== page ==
A Star is Born
Calling the new A Star Is Born a “valentine” from its star, Lady Gaga, to her fans sounds a bit coy and delicate, so let’s call it what it really is: a hot French kiss (with full-on tongue), filled with passion, tears and a staggering amount of chutzpah. Generously emotional and all the more fun for it, the movie functions as something like a Marvel-esque origin story, with Gaga’s own mythology vamping it up at drag cabarets subbing in for her character’s background. It's more than smart to have cast her; it's essential to the movie even working.
But to watch her character, Ally, become a star—especially onstage during the film’s live moments, which feel frightening, massive and deafening—is an incredible piece of evolution. Gaga is really acting here: shy, somehow smaller, trembling with excitement. Slowly, she blooms in the spotlight, proudly waving around that Streisand schnozz, the big voice completing the transformation. She’s extraordinary, and you root for her to go supernova per the scenario’s time-honored trajectory.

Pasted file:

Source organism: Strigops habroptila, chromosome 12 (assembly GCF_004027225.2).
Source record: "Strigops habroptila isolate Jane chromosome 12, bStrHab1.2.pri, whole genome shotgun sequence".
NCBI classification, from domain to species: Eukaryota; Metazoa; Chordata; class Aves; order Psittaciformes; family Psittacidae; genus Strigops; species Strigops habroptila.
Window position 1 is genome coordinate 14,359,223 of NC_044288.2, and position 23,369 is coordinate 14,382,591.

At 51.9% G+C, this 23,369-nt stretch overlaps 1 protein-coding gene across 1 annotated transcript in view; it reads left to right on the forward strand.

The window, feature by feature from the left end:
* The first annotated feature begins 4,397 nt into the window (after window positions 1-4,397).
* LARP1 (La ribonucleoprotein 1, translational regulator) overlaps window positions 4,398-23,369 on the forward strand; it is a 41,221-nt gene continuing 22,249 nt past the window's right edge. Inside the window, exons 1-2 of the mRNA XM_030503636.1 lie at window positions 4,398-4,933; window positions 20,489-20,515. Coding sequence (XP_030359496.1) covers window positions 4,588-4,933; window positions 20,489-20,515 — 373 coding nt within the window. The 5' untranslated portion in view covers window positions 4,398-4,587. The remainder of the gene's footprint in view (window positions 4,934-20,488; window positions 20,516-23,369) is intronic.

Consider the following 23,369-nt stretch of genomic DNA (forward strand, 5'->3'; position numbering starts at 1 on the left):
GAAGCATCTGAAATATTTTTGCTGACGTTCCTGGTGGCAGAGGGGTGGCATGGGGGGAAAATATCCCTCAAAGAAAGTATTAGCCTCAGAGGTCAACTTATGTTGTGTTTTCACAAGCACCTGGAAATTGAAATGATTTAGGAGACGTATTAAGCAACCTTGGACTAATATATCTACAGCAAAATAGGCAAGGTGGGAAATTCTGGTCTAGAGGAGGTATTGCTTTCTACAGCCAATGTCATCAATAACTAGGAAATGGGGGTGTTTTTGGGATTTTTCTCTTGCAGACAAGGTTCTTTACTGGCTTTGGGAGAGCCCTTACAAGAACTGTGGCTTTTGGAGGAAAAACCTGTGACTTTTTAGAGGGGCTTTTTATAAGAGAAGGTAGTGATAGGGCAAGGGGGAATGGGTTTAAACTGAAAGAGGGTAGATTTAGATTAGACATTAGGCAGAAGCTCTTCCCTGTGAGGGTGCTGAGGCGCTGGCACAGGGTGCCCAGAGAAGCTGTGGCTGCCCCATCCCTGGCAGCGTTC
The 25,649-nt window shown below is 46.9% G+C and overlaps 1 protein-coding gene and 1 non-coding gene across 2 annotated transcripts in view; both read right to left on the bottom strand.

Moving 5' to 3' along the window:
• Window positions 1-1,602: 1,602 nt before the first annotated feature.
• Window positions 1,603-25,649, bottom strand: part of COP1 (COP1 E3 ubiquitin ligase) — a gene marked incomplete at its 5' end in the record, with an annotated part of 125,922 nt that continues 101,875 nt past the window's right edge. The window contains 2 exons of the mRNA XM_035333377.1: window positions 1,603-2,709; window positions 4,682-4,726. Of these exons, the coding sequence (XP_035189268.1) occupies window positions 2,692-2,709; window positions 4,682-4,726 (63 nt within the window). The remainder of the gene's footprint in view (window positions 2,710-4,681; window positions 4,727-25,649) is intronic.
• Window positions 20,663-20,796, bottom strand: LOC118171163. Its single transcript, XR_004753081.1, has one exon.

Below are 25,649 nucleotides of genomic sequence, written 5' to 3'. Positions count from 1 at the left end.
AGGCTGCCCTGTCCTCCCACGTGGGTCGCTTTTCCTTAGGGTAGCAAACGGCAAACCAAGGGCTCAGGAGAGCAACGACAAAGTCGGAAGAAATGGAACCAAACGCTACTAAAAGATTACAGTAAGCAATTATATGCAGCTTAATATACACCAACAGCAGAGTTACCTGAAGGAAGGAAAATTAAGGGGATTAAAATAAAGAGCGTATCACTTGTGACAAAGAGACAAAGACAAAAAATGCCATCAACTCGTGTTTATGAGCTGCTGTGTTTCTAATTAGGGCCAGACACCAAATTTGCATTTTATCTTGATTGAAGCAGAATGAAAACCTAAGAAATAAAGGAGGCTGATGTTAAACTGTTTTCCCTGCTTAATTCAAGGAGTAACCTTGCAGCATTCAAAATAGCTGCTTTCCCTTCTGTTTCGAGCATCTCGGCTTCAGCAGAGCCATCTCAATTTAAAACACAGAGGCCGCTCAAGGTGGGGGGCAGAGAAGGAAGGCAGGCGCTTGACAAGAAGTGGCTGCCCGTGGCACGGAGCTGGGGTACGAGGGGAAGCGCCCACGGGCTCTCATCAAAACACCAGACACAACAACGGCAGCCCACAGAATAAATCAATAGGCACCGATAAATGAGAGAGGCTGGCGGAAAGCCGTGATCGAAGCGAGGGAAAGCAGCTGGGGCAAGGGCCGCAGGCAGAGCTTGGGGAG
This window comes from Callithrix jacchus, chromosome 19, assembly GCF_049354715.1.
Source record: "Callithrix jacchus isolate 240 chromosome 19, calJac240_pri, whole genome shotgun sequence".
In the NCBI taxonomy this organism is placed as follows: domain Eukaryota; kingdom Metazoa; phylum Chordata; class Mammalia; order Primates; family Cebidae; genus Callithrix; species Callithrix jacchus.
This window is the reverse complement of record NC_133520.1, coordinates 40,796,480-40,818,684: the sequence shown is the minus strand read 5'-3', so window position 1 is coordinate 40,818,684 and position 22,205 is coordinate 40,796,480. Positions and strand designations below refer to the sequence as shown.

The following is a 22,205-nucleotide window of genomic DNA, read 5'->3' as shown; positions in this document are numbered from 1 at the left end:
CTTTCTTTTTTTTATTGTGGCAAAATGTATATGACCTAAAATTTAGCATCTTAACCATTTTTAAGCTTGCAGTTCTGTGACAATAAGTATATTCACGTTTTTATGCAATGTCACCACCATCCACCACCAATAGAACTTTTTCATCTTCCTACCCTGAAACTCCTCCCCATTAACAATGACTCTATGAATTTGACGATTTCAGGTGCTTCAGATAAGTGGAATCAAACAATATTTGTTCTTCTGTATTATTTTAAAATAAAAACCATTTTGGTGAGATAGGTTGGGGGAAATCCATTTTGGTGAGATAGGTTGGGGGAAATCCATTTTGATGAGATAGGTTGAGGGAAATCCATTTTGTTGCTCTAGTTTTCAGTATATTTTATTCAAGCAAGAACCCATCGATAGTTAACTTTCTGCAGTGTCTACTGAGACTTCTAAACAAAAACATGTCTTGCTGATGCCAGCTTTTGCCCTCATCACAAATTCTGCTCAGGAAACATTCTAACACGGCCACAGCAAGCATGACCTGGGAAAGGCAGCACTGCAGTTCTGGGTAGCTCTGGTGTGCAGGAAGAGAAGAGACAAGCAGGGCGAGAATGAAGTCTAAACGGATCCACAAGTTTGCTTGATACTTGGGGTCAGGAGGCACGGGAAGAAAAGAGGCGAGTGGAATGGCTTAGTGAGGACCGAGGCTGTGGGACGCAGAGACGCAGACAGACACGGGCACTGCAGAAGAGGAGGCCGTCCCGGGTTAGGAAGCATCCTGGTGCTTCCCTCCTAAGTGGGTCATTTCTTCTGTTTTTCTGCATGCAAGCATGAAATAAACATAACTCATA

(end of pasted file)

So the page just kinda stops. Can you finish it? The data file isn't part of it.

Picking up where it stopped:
Director-co-star Bradley Cooper has something else in mind, though. Just as his own performance—as Jackson Maine, this film’s rocker on the downslide—ends up being one of those grumbly beard chews (if you remember the 1976 version, you might describe it as Kristoffersonian), his steering of the drama is understated: modest and unshowy. He’s trying to make a “real” version of this glitziest of stories (whatever that means), and you love that Cooper seem